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Book Review: The Gracekeepers: A Novel, Kirsty Logan (2015)

Wednesday, May 27th, 2015

Positively Enchanting

five out of five stars

(Full disclosure: I received a free copy of this book for review from the publisher.)

Alone in their coracle, they were not performers, not burdens, not dangers, not weapons, not food. They were family.

Her whole life she had been afraid of the sea, terrified that it wanted to swallow her whole. And here she was, and it held her.

What’s the use of a clown who doesn’t subvert? What do they bring to the crowd? Everyone has sadness, and rage, and frustration – and so everyone needs a clown.

Callanish Sand will always remember the bear.

She was just a little girl when the Circus Excalibur visited her island, North-East 19 archipelago – home of the sacred World Tree – docking only long enough to put on a night show for the landlockers’ amusement. (And some food and provisions, gods willing.) Everything was going swimmingly (pun intended); the acrobats, fire-breather, and equestrians performed to the audience’s delight. And then the show reached its climax: a veritable bloodbath.

Two adults, a man and a woman, performing a courtship waltz with a giant bear, when something went tragically (yet predictably) awry. Even today, Callanish isn’t exactly sure of the what or the why, shielded as she was from the fray by her mother’s steady arms. Before she was carried away, Callanish saw three fallen bodies: those of the man, the woman, and the eviscerated bear. “And in the center of it all, […] two figures: one draped in white, one furred black; both with eyes open moon-round and empty. A small girl and a small bear, hands and paws still linked.” The children of the dead, left to pick up the pieces.

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Book Review: The Well, Catherine Chanter (2015)

Monday, May 25th, 2015

One person’s paradise is another person’s perdition.

three out of five stars

(Full disclosure: I received a free electronic ARC for review through NetGalley. Trigger warning for rape, pedophilia, and domestic violence.)

There is one last emotion, though, which I have not anticipated. I am feeling smug. There, you thought you were just guarding a middle-aged crank who had delusions of grandeur, but now you’ll have to think twice, smart-arse.

Rain, rain, go away. Come again another day. I dance like a witch doctor around the sitting room.

Determined to salvage her marriage – not to mention what’s left of her husband’s sanity – Ruth Ardingly agrees to trade in her London home for a small farm in the country. Hailing from a long line of farmers, it was always Mark’s dream to work the land, reveling in nature and solitude and self-sufficiency. Yet he forfeited these plans when, as a college student, he met and fell in love with Ruth – already pregnant from a one-night stand. Instead, he pursued a law degree, committed himself to Ruth and their daughter Angie, and settled for an ordinary, middle-class existence.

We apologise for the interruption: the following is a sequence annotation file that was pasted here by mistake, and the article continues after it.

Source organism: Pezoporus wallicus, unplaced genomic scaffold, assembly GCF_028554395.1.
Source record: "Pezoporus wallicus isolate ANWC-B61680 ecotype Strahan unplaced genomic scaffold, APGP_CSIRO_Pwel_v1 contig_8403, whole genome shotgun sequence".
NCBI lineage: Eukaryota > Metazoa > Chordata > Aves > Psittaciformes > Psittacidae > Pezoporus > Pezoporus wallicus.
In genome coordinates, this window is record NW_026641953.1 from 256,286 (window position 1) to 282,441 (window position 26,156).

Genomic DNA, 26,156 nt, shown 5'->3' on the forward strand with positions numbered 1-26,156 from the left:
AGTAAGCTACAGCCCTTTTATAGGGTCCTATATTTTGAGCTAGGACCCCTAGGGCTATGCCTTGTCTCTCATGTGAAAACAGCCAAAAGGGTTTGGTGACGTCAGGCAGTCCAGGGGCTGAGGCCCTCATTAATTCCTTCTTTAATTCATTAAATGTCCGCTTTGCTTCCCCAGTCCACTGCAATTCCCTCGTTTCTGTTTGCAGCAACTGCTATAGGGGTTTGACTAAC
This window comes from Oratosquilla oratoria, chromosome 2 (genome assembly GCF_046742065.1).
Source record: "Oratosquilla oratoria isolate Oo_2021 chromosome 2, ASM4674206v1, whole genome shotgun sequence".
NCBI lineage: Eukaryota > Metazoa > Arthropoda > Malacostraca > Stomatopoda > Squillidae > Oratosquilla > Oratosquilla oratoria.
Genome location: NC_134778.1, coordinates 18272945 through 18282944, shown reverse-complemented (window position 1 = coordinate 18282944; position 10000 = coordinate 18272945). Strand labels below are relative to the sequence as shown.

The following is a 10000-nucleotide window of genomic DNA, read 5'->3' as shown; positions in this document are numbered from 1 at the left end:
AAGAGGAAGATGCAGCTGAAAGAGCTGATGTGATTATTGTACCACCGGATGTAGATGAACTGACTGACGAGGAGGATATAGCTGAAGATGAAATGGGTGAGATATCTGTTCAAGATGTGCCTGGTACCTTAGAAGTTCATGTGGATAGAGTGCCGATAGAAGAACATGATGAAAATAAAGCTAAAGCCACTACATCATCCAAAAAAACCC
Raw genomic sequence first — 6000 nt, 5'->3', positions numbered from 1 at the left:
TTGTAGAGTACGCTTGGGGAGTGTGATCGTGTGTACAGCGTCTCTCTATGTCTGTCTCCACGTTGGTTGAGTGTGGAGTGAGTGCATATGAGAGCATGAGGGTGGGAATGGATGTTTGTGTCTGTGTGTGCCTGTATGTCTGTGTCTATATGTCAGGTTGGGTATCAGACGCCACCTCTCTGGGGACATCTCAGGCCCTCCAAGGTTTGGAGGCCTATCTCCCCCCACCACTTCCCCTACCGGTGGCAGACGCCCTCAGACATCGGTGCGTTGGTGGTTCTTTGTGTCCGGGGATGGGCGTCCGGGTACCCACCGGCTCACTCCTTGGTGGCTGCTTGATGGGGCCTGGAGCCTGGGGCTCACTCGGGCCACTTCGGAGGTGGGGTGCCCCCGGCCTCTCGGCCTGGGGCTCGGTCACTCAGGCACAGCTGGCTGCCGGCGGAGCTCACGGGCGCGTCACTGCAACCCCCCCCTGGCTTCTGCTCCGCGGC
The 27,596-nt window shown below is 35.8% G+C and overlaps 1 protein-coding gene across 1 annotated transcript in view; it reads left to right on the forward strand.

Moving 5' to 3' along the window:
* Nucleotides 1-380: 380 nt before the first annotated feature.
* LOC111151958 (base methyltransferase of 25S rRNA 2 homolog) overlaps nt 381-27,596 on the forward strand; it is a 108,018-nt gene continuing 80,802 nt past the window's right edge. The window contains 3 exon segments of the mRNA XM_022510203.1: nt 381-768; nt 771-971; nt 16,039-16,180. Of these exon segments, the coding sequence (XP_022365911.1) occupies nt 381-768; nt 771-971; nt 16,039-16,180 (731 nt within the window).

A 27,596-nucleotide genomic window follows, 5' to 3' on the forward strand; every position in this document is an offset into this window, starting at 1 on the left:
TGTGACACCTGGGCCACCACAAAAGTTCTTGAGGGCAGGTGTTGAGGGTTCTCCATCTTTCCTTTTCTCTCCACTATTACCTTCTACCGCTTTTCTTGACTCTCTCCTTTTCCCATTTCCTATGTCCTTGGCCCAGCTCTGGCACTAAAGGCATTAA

And then came the child pornography, discovered on his work laptop. Though Mark was investigated and eventually exonerated, that didn’t stop the harassment and social ostracization. So Ruth acquiesced, hoping that the change of scenery and fresh air would do them both a world of good. Perhaps it might have, had the move not come smack dab in the middle of a drought – a drought to which their new, thirty-acre paradise seems immune.

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Book Review: Scarlett Undercover, Jennifer Latham (2015)

Wednesday, May 20th, 2015

A BAMF WOC protagonist, smart & snappy dialogue, & a one-eyed rescue dog – what more do you need?

four out of five stars

(Full disclosure: I received a free electronic ARC for review through NetGalley.)

The funny thing was, I’d always been a skeptic when it came to Qadar. I didn’t like the idea that everything was already set, that no matter what choices I made, my path through life had been mapped out a long time ago. But ever since Gemma had showed up at my door, fate had yanked the steering wheel from my hands and hit the gas pedal hard. This case wasn’t just about some rich kid getting messed up by a cult. It was about old devils and new ones. It was about my faith. My family. About me.

In the wake of their parents’ tragic and untimely deaths, sisters Reem and Scarlett adopt different means of coping with their grief and anger. Reem decides to become a doctor, with the ultimate goal of opening a clinic that caters to Muslim women. Perhaps if Las Almas had already had one such practice, her Ummi might have sought treatment for the cancer destroying her brain before it was too late to do anything but watch her waste away. Reem also becomes more devout in her religion, taking up the hijabs worn by her Ummi, and encourages her younger sister to partake in daily prayers.

Meanwhile, Scarlett is still reeling from her Abbi’s murder several years previous. After years of acting out – culminating in an arrest for hot-wiring a Lexus in ninth grade – Detective Emmet Morales takes an active role in her upbringing. The then-beat cop who handled the notification for her Abbi’s case, Emmet becomes an adopted member of Scarlett’s family, even standing in as a pallbearer at her Ummi’s funeral. He puts Scarlett to work, starting with easy cases: seeing if liquor stores will sell to an underage girl, scouting for pickpockets in tourist traps. When she demonstrates a knack for the “gumshoe,” the real fun begins. Understandably bored at school, Scarlett graduates early – by two years – and opens her own P.I. business.

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Book Review: A Letter to My Mom, Lisa Erspamer (2015) – and a Mother’s Day letter to my mom!

Sunday, May 10th, 2015

“Sent from my heart” – will.i.am

four out of five stars

(Full disclosure: I received a free copy of this book for review through Blogging for Books.)